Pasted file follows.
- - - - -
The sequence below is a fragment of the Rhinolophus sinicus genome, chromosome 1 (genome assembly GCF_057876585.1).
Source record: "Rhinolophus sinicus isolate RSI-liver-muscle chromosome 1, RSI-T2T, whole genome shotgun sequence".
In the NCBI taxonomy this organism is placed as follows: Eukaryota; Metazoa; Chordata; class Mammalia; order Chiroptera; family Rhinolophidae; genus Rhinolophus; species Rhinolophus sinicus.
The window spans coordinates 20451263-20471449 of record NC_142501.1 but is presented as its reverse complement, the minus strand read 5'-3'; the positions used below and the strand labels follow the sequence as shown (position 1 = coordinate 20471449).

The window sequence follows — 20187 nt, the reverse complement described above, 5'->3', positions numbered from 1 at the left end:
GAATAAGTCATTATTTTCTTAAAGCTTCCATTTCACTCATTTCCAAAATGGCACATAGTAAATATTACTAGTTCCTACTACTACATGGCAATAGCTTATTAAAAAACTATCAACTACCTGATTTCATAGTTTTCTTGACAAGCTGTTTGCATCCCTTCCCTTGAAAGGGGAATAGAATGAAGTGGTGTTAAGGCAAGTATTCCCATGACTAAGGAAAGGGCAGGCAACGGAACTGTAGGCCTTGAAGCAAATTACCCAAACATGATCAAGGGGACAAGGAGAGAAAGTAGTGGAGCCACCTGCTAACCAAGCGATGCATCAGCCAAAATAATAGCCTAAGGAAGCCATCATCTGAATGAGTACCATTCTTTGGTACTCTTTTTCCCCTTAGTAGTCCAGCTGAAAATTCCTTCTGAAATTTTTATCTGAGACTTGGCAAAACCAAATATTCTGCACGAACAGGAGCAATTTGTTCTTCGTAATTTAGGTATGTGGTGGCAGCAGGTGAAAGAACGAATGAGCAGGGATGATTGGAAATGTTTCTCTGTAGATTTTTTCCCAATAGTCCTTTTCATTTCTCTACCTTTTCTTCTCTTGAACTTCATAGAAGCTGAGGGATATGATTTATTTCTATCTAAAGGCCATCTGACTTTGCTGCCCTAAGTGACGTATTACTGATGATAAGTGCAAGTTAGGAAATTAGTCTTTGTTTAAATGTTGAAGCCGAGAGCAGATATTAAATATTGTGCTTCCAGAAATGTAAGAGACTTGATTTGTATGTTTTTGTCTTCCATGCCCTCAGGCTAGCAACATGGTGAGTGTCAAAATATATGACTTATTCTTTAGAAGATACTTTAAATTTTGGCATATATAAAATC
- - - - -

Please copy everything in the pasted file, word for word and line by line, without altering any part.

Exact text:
The sequence below is a fragment of the Rhinolophus sinicus genome, chromosome 1 (genome assembly GCF_057876585.1).
Source record: "Rhinolophus sinicus isolate RSI-liver-muscle chromosome 1, RSI-T2T, whole genome shotgun sequence".
In the NCBI taxonomy this organism is placed as follows: Eukaryota; Metazoa; Chordata; class Mammalia; order Chiroptera; family Rhinolophidae; genus Rhinolophus; species Rhinolophus sinicus.
The window spans coordinates 20451263-20471449 of record NC_142501.1 but is presented as its reverse complement, the minus strand read 5'-3'; the positions used below and the strand labels follow the sequence as shown (position 1 = coordinate 20471449).

The window sequence follows — 20187 nt, the reverse complement described above, 5'->3', positions numbered from 1 at the left end:
GAATAAGTCATTATTTTCTTAAAGCTTCCATTTCACTCATTTCCAAAATGGCACATAGTAAATATTACTAGTTCCTACTACTACATGGCAATAGCTTATTAAAAAACTATCAACTACCTGATTTCATAGTTTTCTTGACAAGCTGTTTGCATCCCTTCCCTTGAAAGGGGAATAGAATGAAGTGGTGTTAAGGCAAGTATTCCCATGACTAAGGAAAGGGCAGGCAACGGAACTGTAGGCCTTGAAGCAAATTACCCAAACATGATCAAGGGGACAAGGAGAGAAAGTAGTGGAGCCACCTGCTAACCAAGCGATGCATCAGCCAAAATAATAGCCTAAGGAAGCCATCATCTGAATGAGTACCATTCTTTGGTACTCTTTTTCCCCTTAGTAGTCCAGCTGAAAATTCCTTCTGAAATTTTTATCTGAGACTTGGCAAAACCAAATATTCTGCACGAACAGGAGCAATTTGTTCTTCGTAATTTAGGTATGTGGTGGCAGCAGGTGAAAGAACGAATGAGCAGGGATGATTGGAAATGTTTCTCTGTAGATTTTTTCCCAATAGTCCTTTTCATTTCTCTACCTTTTCTTCTCTTGAACTTCATAGAAGCTGAGGGATATGATTTATTTCTATCTAAAGGCCATCTGACTTTGCTGCCCTAAGTGACGTATTACTGATGATAAGTGCAAGTTAGGAAATTAGTCTTTGTTTAAATGTTGAAGCCGAGAGCAGATATTAAATATTGTGCTTCCAGAAATGTAAGAGACTTGATTTGTATGTTTTTGTCTTCCATGCCCTCAGGCTAGCAACATGGTGAGTGTCAAAATATATGACTTATTCTTTAGAAGATACTTTAAATTTTGGCATATATAAAATC